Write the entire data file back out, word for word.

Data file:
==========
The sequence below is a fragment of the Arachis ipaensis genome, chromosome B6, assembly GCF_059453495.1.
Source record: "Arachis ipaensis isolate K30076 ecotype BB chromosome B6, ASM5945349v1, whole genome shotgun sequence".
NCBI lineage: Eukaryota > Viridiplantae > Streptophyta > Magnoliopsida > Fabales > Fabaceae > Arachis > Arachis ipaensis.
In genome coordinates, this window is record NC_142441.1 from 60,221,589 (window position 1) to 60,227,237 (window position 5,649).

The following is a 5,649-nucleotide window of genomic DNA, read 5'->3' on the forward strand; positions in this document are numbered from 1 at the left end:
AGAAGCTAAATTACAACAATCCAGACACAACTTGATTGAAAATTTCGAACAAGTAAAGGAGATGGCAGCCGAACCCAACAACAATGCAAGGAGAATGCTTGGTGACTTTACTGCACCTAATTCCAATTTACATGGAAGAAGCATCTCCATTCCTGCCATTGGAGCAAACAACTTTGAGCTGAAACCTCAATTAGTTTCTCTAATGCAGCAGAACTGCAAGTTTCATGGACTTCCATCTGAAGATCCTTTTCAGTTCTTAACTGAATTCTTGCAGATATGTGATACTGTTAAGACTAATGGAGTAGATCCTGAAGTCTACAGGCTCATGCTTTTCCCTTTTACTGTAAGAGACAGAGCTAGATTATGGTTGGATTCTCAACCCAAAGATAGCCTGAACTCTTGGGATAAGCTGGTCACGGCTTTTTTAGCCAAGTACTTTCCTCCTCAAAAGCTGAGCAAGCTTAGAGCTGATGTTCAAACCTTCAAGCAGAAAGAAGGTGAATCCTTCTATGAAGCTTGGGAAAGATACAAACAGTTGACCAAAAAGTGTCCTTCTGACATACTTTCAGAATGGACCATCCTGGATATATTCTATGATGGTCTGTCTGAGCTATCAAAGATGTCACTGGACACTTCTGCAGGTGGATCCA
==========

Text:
The sequence below is a fragment of the Arachis ipaensis genome, chromosome B6, assembly GCF_059453495.1.
Source record: "Arachis ipaensis isolate K30076 ecotype BB chromosome B6, ASM5945349v1, whole genome shotgun sequence".
NCBI lineage: Eukaryota > Viridiplantae > Streptophyta > Magnoliopsida > Fabales > Fabaceae > Arachis > Arachis ipaensis.
In genome coordinates, this window is record NC_142441.1 from 60,221,589 (window position 1) to 60,227,237 (window position 5,649).

The following is a 5,649-nucleotide window of genomic DNA, read 5'->3' on the forward strand; positions in this document are numbered from 1 at the left end:
AGAAGCTAAATTACAACAATCCAGACACAACTTGATTGAAAATTTCGAACAAGTAAAGGAGATGGCAGCCGAACCCAACAACAATGCAAGGAGAATGCTTGGTGACTTTACTGCACCTAATTCCAATTTACATGGAAGAAGCATCTCCATTCCTGCCATTGGAGCAAACAACTTTGAGCTGAAACCTCAATTAGTTTCTCTAATGCAGCAGAACTGCAAGTTTCATGGACTTCCATCTGAAGATCCTTTTCAGTTCTTAACTGAATTCTTGCAGATATGTGATACTGTTAAGACTAATGGAGTAGATCCTGAAGTCTACAGGCTCATGCTTTTCCCTTTTACTGTAAGAGACAGAGCTAGATTATGGTTGGATTCTCAACCCAAAGATAGCCTGAACTCTTGGGATAAGCTGGTCACGGCTTTTTTAGCCAAGTACTTTCCTCCTCAAAAGCTGAGCAAGCTTAGAGCTGATGTTCAAACCTTCAAGCAGAAAGAAGGTGAATCCTTCTATGAAGCTTGGGAAAGATACAAACAGTTGACCAAAAAGTGTCCTTCTGACATACTTTCAGAATGGACCATCCTGGATATATTCTATGATGGTCTGTCTGAGCTATCAAAGATGTCACTGGACACTTCTGCAGGTGGATCCA